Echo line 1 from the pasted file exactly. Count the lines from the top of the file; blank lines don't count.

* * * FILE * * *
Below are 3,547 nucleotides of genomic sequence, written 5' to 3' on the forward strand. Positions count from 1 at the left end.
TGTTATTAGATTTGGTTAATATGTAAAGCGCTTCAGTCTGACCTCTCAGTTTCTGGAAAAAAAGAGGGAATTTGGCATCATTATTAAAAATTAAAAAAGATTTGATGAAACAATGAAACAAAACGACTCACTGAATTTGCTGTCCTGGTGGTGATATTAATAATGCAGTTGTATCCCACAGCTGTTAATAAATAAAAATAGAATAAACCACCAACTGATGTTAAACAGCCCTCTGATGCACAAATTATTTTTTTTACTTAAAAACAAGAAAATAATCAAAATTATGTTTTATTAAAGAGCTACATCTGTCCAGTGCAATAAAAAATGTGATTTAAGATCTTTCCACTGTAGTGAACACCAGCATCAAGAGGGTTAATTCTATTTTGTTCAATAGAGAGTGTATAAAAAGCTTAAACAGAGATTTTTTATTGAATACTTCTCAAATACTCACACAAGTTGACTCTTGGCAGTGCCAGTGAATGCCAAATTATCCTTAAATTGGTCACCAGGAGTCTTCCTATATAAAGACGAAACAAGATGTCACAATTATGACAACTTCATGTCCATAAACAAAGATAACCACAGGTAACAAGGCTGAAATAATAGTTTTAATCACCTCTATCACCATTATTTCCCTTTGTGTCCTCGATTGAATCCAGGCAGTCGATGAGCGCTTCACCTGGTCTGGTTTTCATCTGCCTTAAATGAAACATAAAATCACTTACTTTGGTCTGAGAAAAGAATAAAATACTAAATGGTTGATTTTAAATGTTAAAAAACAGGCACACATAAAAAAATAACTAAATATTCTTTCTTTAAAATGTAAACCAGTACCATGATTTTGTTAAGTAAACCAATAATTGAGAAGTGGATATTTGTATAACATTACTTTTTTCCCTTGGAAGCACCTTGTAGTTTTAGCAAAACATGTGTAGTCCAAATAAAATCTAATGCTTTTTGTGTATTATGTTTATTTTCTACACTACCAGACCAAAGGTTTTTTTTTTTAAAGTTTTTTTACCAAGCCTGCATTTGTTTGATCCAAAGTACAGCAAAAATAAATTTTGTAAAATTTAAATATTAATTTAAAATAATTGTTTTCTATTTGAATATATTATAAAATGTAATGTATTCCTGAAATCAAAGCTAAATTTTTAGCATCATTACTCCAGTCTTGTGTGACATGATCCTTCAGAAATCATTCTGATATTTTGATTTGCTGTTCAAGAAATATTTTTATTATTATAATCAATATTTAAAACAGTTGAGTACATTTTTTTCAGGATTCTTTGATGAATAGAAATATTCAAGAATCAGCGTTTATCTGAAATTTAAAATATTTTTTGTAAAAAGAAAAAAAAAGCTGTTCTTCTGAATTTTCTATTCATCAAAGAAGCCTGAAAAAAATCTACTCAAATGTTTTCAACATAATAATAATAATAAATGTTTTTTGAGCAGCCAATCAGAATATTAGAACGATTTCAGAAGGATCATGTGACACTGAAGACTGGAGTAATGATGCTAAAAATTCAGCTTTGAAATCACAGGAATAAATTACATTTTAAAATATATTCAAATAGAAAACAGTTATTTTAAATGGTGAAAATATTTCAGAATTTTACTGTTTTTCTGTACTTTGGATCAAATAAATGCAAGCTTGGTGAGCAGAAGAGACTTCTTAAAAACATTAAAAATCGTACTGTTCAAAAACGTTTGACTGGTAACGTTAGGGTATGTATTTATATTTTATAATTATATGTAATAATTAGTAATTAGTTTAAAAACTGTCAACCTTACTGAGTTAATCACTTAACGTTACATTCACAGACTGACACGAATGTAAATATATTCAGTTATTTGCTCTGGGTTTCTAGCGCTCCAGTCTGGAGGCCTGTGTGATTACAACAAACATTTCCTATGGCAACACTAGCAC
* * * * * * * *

Below are 3,547 nucleotides of genomic sequence, written 5' to 3' on the forward strand. Positions count from 1 at the left end.